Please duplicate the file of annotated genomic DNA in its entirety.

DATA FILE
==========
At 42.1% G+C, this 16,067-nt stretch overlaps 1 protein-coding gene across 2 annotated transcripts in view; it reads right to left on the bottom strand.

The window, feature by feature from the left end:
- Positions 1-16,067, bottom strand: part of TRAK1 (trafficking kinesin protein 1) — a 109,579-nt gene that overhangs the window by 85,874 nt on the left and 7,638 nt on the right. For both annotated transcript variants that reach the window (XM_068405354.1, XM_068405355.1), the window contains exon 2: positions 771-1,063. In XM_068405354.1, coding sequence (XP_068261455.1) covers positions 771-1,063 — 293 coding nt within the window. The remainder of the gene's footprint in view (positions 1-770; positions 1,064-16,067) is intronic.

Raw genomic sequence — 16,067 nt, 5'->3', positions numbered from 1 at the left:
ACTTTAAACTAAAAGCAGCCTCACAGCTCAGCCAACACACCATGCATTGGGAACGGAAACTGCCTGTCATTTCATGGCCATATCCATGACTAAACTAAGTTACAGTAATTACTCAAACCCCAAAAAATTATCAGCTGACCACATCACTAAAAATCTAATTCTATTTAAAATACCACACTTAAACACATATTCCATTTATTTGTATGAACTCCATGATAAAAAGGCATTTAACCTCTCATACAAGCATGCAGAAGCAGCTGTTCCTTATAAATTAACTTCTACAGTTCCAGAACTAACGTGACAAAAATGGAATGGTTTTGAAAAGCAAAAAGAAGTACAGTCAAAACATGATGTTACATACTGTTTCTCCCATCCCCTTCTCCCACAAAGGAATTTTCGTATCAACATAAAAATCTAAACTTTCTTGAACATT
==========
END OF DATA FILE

At 42.1% G+C, this 16,067-nt stretch overlaps 1 protein-coding gene across 2 annotated transcripts in view; it reads right to left on the bottom strand.

The window, feature by feature from the left end:
- Positions 1-16,067, bottom strand: part of TRAK1 (trafficking kinesin protein 1) — a 109,579-nt gene that overhangs the window by 85,874 nt on the left and 7,638 nt on the right. For both annotated transcript variants that reach the window (XM_068405354.1, XM_068405355.1), the window contains exon 2: positions 771-1,063. In XM_068405354.1, coding sequence (XP_068261455.1) covers positions 771-1,063 — 293 coding nt within the window. The remainder of the gene's footprint in view (positions 1-770; positions 1,064-16,067) is intronic.

Raw genomic sequence — 16,067 nt, 5'->3', positions numbered from 1 at the left:
ACTTTAAACTAAAAGCAGCCTCACAGCTCAGCCAACACACCATGCATTGGGAACGGAAACTGCCTGTCATTTCATGGCCATATCCATGACTAAACTAAGTTACAGTAATTACTCAAACCCCAAAAAATTATCAGCTGACCACATCACTAAAAATCTAATTCTATTTAAAATACCACACTTAAACACATATTCCATTTATTTGTATGAACTCCATGATAAAAAGGCATTTAACCTCTCATACAAGCATGCAGAAGCAGCTGTTCCTTATAAATTAACTTCTACAGTTCCAGAACTAACGTGACAAAAATGGAATGGTTTTGAAAAGCAAAAAGAAGTACAGTCAAAACATGATGTTACATACTGTTTCTCCCATCCCCTTCTCCCACAAAGGAATTTTCGTATCAACATAAAAATCTAAACTTTCTTGAACATT